DMARC: sp= policy not always needed

I've started to search for and catalog big brand DMARC records to look for ideas and suggestions, and also to develop some best practice recommendations.

One thing I'm seeing quite often is that a big company will put "p=reject" and "sp=reject" in the same DMARC record. In this scenario, the "sp=" setting is actually not needed-- it is extraneous.

The "p" setting is for your choice of DMARC setting. The "sp" setting is for your choice of DMARC setting for any subdomains. If you don't set "sp" then the "p" policy is applied to any subdomains. So the only reason you would want to add "sp=" is if you want to specify a different policy for subdomains. If you want to give this domain and any subdomains the same policy, you don't need to include the "sp=" directive.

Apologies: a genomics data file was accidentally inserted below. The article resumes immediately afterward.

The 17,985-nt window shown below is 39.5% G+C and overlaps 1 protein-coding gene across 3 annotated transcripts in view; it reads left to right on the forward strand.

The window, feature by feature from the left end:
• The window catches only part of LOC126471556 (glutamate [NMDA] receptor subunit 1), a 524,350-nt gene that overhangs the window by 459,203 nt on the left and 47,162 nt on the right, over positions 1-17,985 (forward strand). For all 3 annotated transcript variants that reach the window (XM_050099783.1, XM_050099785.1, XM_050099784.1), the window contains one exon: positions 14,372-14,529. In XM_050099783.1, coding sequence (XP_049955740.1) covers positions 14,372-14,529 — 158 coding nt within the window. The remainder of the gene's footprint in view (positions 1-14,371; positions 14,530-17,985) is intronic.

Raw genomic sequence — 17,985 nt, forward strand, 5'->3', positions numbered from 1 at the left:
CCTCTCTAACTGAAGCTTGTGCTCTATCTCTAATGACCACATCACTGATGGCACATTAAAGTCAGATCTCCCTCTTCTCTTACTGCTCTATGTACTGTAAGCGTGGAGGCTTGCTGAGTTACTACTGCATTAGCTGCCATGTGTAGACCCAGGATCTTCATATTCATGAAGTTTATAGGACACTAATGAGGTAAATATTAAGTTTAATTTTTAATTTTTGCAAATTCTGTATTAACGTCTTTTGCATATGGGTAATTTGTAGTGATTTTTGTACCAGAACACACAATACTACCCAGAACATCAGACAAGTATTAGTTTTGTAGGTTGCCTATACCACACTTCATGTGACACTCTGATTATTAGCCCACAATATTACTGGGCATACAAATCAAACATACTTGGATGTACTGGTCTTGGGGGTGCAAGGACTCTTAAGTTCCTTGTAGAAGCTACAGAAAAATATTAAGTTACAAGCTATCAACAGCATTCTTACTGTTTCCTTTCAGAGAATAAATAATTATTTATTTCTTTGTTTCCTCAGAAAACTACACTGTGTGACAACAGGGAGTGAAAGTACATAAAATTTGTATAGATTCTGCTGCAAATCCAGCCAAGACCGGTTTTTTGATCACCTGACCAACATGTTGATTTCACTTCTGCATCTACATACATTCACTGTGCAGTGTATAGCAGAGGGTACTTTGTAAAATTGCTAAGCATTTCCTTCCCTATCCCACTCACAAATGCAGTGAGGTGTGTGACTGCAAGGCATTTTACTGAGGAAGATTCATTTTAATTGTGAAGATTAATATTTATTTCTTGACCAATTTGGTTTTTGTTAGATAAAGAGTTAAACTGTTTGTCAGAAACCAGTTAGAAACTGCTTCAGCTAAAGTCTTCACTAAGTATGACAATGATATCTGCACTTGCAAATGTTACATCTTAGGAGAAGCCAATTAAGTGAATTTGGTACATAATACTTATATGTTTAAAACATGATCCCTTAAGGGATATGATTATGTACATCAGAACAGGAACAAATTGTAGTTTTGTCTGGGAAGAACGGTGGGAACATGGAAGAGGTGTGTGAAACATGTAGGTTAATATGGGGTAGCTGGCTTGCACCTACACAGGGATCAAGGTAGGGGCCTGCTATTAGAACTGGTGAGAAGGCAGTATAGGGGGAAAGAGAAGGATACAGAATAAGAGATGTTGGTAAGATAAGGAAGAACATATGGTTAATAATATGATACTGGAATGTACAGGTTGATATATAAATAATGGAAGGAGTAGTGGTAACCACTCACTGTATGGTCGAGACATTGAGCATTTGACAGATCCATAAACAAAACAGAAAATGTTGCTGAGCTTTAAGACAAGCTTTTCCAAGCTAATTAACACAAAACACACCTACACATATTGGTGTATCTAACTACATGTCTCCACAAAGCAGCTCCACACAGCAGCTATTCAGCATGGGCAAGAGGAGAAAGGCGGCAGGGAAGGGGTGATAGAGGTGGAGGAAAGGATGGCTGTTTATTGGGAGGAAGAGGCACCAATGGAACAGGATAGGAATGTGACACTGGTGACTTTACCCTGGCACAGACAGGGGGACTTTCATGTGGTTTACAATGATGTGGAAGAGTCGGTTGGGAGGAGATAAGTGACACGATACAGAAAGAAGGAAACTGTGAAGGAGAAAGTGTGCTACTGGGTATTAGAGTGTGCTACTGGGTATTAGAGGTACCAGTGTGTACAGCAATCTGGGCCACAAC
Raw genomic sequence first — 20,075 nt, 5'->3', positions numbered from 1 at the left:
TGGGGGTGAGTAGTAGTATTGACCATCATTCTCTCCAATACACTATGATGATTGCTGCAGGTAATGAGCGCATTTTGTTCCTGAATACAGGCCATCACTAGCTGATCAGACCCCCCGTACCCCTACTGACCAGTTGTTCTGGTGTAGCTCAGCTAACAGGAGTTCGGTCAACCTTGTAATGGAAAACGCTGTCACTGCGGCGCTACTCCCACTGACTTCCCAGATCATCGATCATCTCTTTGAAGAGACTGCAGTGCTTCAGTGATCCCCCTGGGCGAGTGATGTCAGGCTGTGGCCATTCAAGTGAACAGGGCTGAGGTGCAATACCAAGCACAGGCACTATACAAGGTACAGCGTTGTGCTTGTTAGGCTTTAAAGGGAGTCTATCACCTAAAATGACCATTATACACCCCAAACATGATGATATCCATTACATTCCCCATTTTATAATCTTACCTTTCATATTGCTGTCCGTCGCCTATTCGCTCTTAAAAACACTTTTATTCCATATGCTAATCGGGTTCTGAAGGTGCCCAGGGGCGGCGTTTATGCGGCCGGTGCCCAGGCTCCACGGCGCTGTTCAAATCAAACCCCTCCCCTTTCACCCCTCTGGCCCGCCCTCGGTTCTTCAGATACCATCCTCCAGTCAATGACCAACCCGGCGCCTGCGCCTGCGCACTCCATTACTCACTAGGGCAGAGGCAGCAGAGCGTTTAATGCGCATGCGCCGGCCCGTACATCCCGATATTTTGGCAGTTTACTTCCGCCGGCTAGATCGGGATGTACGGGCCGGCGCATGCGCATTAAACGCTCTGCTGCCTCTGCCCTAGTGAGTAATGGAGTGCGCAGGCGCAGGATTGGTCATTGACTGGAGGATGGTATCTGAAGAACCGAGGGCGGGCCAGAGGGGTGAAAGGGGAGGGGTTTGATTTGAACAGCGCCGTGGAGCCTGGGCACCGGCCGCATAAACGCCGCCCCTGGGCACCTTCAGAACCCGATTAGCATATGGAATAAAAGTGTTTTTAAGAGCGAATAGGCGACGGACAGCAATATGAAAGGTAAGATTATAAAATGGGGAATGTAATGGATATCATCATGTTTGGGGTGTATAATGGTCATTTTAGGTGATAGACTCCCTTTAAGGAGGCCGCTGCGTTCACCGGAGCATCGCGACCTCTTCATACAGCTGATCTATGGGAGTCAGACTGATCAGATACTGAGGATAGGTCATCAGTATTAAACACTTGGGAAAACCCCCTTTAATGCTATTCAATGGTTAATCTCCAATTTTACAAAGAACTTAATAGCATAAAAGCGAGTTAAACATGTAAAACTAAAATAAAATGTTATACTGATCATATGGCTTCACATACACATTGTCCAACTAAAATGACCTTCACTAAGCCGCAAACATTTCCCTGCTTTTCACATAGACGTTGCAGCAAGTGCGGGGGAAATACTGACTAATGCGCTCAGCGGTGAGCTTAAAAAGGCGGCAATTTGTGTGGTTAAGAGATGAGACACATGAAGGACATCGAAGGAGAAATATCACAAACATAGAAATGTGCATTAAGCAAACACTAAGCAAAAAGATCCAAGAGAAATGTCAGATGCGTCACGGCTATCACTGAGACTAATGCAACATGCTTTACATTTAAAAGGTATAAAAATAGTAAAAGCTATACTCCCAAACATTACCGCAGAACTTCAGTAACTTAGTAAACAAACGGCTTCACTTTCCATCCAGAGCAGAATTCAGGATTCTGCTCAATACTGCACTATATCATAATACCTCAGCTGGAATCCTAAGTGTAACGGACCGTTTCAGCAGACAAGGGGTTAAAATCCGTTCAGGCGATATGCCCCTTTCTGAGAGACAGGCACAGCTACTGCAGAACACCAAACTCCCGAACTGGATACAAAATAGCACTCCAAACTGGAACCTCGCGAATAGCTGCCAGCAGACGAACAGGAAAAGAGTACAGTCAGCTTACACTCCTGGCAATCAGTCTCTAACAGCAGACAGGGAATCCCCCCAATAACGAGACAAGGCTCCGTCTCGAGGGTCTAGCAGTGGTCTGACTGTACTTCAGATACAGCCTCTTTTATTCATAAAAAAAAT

In short, there's no need to add "sp=" unless you want subdomains treated differently. Why would you add the "sp=" setting? If you don't have any legitimate subdomains, you could set your domain policy to "p=none" (safer for the main domain) but "sp=reject" (more restrictive for subdomains) to tell the world that any subdomains seen should be bounced (because they wouldn't authenticate properly, because you in theory don't have any subdomains).

Here's an easy guide to the variables present or optional in a DMARC record. This seems worth bookmarking.
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